The month of June has ended, so it’s time for another Garb & Corncob devlog! Last month, I completed the game’s cutscene system. Proceeding as planned, I shifted my development focus to tweaking the game’s battle system. Up until this month, I had only shown off the game’s overworld system, but I actually developed the battle system before the overworld when development began back in January and I was following a series of tutorials by xOctoManx. As you’ll see below, I held off on revealing the battle system due to the hand-drawn graphics appearing far more incomplete than those of the pixel-art overworld. Gotta make a good first impression, after all!
The first thing I did when returning to work on the battle system was create icons for status conditions. As with most RPGs, status conditions exist to affect fighters’ performance in battle. Four status conditions are currently planned:
- Yucky fighters have weakened attack and defense stats.
- Burning fighters take damage each turn.
- Depressed fighters have a chance of failing when performing actions.
- Stunned fighters cannot perform any action.
I then realized that the game’s UI should have sound effects to give it some charm. I wanted to give players the freedom to set separate volumes for music and sound effects, but was unsure of the best method for doing so. A simple tutorial search led me to a great video by Brackeys that introduced me to Audio Mixers. This feature of Unity greatly simplified the process of incorporating custom audio settings. By allowing the player to set the Mixer volumes on the main menu, the volumes persist across all scenes, so long as I link my various Audio Sources to their respective Mixers.
Due to E3 viewing, TooManyGames planning, and other projects requiring my attention, development slowed down during the middle of the month. While I had not made any progress during the week of the 16th, I conveniently forgot to post these 2 indifferent emotes when I first drew them. These emotes are the first ones added in since the Steamed Hams parody, which included smiling, joyful, angry, shocked, and sad emotes for both Garb and Corncob. Not all of these initial emotes were visible in the video, but they are all available as emotes in my Discord server (there’s nothing wrong with shamelessly promoting yourself in your own server).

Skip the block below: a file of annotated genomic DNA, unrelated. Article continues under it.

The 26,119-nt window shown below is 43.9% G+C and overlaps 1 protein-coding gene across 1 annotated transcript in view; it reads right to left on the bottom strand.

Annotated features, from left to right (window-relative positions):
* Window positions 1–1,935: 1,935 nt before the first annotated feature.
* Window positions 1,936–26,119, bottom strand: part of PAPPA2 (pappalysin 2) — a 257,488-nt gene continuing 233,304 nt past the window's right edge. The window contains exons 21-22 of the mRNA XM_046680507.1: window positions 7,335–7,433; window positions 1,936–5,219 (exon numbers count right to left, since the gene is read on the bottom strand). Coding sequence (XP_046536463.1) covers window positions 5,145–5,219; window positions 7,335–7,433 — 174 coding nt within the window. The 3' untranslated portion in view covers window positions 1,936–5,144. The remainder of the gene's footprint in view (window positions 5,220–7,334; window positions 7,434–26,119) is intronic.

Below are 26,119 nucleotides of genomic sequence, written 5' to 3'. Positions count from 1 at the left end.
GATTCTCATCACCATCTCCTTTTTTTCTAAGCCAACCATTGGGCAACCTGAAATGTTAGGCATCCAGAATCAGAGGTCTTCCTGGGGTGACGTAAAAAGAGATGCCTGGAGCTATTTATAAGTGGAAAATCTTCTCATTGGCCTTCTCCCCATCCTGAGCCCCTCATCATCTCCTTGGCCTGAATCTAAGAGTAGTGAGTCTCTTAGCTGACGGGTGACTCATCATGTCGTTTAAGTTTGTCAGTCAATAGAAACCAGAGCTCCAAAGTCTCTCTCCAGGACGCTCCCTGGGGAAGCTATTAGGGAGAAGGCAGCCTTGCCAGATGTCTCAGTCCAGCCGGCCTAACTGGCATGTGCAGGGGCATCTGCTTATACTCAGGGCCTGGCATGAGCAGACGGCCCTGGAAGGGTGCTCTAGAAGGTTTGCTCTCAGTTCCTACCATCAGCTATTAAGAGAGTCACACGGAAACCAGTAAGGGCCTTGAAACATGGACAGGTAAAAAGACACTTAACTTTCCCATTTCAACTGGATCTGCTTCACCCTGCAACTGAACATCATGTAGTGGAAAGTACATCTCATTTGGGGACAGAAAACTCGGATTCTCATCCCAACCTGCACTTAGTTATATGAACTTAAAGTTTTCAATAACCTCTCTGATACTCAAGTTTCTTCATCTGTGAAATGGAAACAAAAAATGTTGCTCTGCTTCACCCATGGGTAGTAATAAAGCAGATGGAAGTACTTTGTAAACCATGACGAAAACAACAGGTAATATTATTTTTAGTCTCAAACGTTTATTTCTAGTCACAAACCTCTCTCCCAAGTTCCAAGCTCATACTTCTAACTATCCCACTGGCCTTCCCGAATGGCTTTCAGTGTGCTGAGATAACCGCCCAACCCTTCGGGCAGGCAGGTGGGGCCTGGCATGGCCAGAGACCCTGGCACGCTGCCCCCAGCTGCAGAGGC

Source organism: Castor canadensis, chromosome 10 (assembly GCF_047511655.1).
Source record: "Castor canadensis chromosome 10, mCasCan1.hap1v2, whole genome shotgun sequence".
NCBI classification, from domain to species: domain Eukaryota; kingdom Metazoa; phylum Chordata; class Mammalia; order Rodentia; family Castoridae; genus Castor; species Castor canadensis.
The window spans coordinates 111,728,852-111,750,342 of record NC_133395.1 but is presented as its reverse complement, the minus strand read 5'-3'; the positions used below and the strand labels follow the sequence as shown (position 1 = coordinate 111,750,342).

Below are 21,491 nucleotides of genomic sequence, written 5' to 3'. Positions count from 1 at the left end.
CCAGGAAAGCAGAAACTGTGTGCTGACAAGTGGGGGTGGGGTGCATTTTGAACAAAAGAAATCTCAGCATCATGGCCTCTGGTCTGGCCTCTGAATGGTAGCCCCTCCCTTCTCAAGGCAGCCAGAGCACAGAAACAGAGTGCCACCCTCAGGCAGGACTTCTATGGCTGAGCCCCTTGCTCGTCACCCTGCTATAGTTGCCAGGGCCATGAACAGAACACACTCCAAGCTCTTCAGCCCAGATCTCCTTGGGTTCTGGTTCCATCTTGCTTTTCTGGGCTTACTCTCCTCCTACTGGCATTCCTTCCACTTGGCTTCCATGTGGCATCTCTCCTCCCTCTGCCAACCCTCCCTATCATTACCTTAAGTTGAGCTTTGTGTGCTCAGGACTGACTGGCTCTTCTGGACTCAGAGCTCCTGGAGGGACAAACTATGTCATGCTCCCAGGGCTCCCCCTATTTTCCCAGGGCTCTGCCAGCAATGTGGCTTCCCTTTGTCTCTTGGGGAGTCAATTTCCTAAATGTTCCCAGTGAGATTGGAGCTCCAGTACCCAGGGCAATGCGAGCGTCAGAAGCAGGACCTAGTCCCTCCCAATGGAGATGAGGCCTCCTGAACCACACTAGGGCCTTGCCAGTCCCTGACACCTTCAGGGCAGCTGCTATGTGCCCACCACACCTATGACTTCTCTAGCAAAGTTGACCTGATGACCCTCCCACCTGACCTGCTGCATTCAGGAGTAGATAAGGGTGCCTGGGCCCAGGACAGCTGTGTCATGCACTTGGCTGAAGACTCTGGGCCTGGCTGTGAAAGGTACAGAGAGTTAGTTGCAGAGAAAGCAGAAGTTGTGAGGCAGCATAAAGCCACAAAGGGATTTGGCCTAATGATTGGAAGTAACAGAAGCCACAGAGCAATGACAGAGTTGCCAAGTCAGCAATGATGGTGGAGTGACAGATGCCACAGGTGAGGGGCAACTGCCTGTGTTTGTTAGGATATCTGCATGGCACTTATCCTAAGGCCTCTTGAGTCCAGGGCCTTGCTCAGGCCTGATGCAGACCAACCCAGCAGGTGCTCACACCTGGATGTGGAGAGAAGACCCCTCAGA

Corncob is lying here. I attended TooManyGames this weekend and had these screenshots planned in advance, but it completely slipped my mind to have him make a post until the final moments of Saturday. Anyways, here’s the long-awaited first look at the battle system! Inspired by the likes of Final Fantasy and Pokemon, players and enemies take turns performing actions, which include melee attacks, projectile attacks, and healing. Corncob will be the only controllable party member (although he will not be battling alone, wink-wink) and up to 3 enemies can be present in battle. As you can see, the battle system still uses placeholder art: a rough sketch of Corncob with varying colors, the Garb Streams background, and some circles. I’m still trying to decide on what sort of art style I’d like to use for battles, but for the sake of getting it up and running I’m sticking with placeholder art for now. You may also notice that Corncob is animated, with separate poses for attacking and taking damage. Certain boss enemies will also have these animated poses, but for basic, randomly-encountered enemies, I’ve decided to limit them to a single pose in order to cut down on production time.
Before the initial battle system reveal, I added some polish to how multiple enemies are handled: duplicate enemies are now labelled with A, B, or C, and enemy spawn positions now change based on the number of enemies in battle.
I had used prefabs for storing enemy data up until this point, but I decided to switch to scriptable objects, as they are better suited for storing data. I have already heavily incorporated scriptable objects for storing region, action, and projectile data, so setting up scriptable objects for enemy data was pretty simple. Corncob broke down how all of these scriptable objects work in the thread below.
Development on Garb & Corncob will slow down for the month of July, as I participate in Kentucky Fried Pixels. I’m hoping to use my experience from this game jam to make Garb & Corncob even better! Thanks for reading, and I can’t wait to see where the road ahead takes us!